Help Help Help - my customer's quilt ran......


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Omigosh -- how relieved you must feel! And how conscientious you are. Thanks for posting so that others might know how to deal with (heaven forbid) similar issues in the future. (I am a relative newbie -- returnee to quilting -- have just had my Millie since April, so am soaking up as much as possible, learning how best to solve things like this. But no quilter ever wants to!)

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  • 2 weeks later...

Wow, what a fix - and a lot of work. Great Save, Vickie! 

 

I don't quilt for others, but isn't this something you could put as a disclaimer on the Take in Form so a discussion can happen before you mark or quilt? If they have any questionable fabrics/fullness then you know not to get it wet; OR  you can opt to NOT quilt it.

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Vicki, I could feel all your pain in the mishap and your relief that it came out.  I had one small quilt that I used blue marker on and it kept coming back.  It took about 10 attempts before I cleared it.  The quilt was maroon and white and I was sure the whole thing would bleed.  I got lucky and had a happy customer.

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I was fortunate in that my customer was great about it too, she realized that it was the pen she used and not my quilting although if I hadn't spritzed it it would not have happened but then again, what if she would have washed it....it would have been a disaster.

 

One takeaway for me is that I will never spritz another quilt again unless it is mine and I am sure it is colorfast...only chalk or that air erasable purple pen and I know that can come back too in the cold....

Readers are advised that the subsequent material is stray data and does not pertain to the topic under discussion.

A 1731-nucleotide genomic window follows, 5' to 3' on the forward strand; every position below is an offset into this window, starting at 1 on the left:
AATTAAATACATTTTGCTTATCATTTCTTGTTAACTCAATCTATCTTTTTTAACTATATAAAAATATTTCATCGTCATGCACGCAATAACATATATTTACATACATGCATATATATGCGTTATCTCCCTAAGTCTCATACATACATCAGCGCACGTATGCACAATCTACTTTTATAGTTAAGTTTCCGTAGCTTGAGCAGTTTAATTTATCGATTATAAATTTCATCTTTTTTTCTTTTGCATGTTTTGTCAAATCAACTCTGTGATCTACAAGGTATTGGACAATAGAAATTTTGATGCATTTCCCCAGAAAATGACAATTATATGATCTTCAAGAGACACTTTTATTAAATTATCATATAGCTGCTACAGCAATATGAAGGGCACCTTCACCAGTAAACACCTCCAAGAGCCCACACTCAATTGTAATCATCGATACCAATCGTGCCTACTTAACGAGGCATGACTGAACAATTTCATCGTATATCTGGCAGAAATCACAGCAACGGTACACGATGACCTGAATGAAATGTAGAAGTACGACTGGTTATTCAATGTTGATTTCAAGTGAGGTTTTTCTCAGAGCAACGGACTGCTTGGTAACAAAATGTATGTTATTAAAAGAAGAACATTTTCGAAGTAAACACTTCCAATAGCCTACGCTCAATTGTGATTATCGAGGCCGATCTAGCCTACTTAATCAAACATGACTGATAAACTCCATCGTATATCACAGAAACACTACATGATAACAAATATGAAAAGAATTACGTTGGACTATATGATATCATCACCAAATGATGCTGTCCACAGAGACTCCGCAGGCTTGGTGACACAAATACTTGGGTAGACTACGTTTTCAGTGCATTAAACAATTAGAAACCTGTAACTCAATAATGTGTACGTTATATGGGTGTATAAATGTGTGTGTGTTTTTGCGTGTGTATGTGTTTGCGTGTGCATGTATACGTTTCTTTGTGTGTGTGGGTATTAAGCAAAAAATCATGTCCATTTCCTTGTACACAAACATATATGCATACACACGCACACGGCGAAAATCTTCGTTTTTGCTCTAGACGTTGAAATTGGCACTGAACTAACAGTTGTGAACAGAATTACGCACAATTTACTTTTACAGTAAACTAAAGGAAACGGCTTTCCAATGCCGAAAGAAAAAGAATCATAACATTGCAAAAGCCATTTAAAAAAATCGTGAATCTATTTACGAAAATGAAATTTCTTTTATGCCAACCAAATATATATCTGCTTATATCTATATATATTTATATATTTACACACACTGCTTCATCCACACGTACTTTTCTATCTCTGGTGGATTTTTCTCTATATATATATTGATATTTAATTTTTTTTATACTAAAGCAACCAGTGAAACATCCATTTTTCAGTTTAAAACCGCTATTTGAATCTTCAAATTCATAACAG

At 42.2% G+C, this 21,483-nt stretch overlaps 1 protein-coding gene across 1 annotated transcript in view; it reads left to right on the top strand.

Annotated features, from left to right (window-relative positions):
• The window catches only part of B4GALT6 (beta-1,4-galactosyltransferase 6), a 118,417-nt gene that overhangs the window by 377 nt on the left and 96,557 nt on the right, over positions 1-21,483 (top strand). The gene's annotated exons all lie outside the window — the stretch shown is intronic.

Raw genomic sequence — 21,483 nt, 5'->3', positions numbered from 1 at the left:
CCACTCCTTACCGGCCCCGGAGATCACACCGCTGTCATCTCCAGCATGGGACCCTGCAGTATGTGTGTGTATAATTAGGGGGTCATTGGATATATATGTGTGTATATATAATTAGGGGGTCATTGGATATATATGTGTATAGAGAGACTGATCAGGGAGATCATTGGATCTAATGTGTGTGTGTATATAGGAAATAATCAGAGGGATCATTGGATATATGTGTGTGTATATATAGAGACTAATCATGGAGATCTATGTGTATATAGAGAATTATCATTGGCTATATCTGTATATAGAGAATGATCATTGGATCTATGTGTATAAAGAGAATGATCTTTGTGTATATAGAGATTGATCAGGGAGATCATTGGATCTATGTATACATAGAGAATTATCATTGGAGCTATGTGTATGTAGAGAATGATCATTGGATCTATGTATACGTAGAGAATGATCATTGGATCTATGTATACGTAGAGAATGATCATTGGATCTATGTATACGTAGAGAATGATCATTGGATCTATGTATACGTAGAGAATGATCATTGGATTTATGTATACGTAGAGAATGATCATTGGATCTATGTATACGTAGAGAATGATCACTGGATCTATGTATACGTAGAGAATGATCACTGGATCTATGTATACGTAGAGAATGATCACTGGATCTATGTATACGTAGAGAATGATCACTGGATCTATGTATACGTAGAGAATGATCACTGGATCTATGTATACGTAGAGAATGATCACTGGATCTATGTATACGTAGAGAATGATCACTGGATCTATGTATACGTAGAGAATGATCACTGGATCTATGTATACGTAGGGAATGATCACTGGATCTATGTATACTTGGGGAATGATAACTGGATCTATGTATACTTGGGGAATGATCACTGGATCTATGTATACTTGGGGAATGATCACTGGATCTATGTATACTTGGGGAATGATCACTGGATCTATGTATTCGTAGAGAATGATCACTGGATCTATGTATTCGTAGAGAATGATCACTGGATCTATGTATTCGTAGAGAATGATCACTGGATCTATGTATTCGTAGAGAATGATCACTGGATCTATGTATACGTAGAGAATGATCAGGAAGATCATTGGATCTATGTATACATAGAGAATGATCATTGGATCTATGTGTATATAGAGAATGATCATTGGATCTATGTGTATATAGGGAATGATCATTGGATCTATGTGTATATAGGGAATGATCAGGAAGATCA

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HI Vicki,

Glad it worked out in the end. I would have had a heart attack!

Just to clarify, did you wash the whole quilt or just dab the bled area with Synthrapol? Did you soak the area? Do you have to wash Synthrapol out?

I'm asking as I'm afraid to use my traditional Japanese indigo dyed fabric with lighter colours in a quilt, and I'm wondering if treating with Synthrapol before would prevent bleeding.

Thanks, Anne

 

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I took the squares apart that were affected with runs and then soaked just them in the bowl with the synthrapol as well as a handful of the backing of the quilt with the batting that the red ran through.  I then rinsed them out under cold water and laid them flat on a white towel to dry under a fan.  I would think washing the whole quilt with synthrapol would be fine but I was not going to wet anything else on that quilt if I could help it!  My customer was aware of the whole process and saw each step so she knows what will happen and how to fix it if it runs again...I then had to appliqué those blocks back onto the top over the backing and batting and then requilt them.  It was a lot of work but it worked!

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The hairspray trick came out in 1971 I think.  Close to that.  At that time it was to be for Ball Point ink, only,  Lol I bought the jacket with the assurance it out come out, left on a trip and had to remove some drools (Lol) so it was washed.  That ink spot never did come out, though I used the idea on a couple of the kids garments with success.

 

Good Luck,

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Doing a quick internet search, it appears it is the alcohol in the hairspray that does the trick.  Most links say by the cheapest spray to can find as it normally has the highest alcohol content.  How it works had this to say about removing stains.  I found it rather interesting.

  • Hairspray Believe it or not, hairspray is a fantastic way to remove stains from clothing. Moisten the stain with water and then blot away at it with a paper towel that has been sprayed with non-oily hairspray. You should begin to see the color from the marker transfer from the fabric to the paper towel [source: Mrs. Clean USA].
  • Rubbing alcohol Your household rubbing alcohol is another effective way to remove marker stains. Place the stain face down on top of a piece of paper towel. Dip a cloth in rubbing alcohol and dab at the stain. You should see the ink transfer to the paper towel underneath the stain. Change the paper towel often so that the paper can absorb the color. After the stain is removed, wash the clothing in the washing machine [source: Good Housekeeping].
  • Milk You have to see it to believe it. Milk is a great way to remove stains from fabric. Fill a bowl with milk and soak the stained area of the garment in the milk. The milk will begin to turn the color of the permanent marker. When the milk has significantly changed color, refresh the bowl with new milk and repeat the process until the stain is removed from the clothing [source: Learn How to Remove].

 

Cagey

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